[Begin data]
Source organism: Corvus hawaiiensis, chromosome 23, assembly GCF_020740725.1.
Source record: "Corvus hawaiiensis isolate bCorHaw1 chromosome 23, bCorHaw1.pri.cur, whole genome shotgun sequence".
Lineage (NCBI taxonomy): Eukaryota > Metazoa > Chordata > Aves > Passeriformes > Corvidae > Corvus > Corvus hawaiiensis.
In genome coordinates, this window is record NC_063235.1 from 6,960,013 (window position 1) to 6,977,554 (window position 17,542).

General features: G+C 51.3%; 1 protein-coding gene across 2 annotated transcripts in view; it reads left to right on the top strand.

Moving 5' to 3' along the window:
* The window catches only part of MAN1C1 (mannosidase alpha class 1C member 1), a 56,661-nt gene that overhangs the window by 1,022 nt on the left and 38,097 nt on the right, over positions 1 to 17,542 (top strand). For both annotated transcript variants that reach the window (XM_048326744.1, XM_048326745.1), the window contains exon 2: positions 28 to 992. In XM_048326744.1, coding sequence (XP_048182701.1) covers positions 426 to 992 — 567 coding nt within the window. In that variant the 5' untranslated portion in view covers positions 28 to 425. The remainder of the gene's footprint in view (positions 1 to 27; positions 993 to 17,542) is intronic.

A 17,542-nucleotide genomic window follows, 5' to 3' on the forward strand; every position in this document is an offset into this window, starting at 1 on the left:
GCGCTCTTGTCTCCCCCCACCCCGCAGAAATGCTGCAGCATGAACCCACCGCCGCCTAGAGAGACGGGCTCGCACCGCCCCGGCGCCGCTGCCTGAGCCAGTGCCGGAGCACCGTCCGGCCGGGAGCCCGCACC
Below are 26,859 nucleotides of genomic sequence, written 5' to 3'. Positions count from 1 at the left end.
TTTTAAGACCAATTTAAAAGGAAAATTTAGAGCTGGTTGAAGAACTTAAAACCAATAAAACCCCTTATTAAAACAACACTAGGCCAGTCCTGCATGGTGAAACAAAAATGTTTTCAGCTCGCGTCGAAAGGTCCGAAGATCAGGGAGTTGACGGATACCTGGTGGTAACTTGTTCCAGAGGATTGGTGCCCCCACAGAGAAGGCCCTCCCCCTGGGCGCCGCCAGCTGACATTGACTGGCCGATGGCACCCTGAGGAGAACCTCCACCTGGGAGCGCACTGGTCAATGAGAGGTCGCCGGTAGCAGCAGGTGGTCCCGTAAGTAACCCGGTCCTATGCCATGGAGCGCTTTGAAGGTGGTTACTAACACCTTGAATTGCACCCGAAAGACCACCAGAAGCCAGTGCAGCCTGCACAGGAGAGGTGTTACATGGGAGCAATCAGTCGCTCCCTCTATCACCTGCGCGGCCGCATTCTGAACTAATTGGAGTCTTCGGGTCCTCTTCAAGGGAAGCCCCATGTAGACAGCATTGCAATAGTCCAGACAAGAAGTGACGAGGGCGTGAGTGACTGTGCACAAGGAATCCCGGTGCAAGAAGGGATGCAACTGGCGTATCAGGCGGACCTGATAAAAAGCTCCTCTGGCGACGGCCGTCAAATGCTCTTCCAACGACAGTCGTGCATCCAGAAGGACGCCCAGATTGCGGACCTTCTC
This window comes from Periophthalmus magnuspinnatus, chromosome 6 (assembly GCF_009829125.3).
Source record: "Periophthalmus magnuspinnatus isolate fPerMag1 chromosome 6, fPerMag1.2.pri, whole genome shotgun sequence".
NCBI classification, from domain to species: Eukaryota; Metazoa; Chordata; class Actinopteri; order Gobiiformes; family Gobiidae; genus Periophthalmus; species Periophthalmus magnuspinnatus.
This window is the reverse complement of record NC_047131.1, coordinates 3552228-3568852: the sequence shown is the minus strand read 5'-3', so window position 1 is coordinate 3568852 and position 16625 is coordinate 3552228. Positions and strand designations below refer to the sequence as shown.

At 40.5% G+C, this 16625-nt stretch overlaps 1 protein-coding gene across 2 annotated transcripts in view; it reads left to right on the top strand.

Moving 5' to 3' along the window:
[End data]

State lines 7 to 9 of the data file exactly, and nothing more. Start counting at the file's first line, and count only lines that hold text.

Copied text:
* The window catches only part of MAN1C1 (mannosidase alpha class 1C member 1), a 56,661-nt gene that overhangs the window by 1,022 nt on the left and 38,097 nt on the right, over positions 1 to 17,542 (top strand). For both annotated transcript variants that reach the window (XM_048326744.1, XM_048326745.1), the window contains exon 2: positions 28 to 992. In XM_048326744.1, coding sequence (XP_048182701.1) covers positions 426 to 992 — 567 coding nt within the window. In that variant the 5' untranslated portion in view covers positions 28 to 425. The remainder of the gene's footprint in view (positions 1 to 27; positions 993 to 17,542) is intronic.

A 17,542-nucleotide genomic window follows, 5' to 3' on the forward strand; every position in this document is an offset into this window, starting at 1 on the left:
GCGCTCTTGTCTCCCCCCACCCCGCAGAAATGCTGCAGCATGAACCCACCGCCGCCTAGAGAGACGGGCTCGCACCGCCCCGGCGCCGCTGCCTGAGCCAGTGCCGGAGCACCGTCCGGCCGGGAGCCCGCACC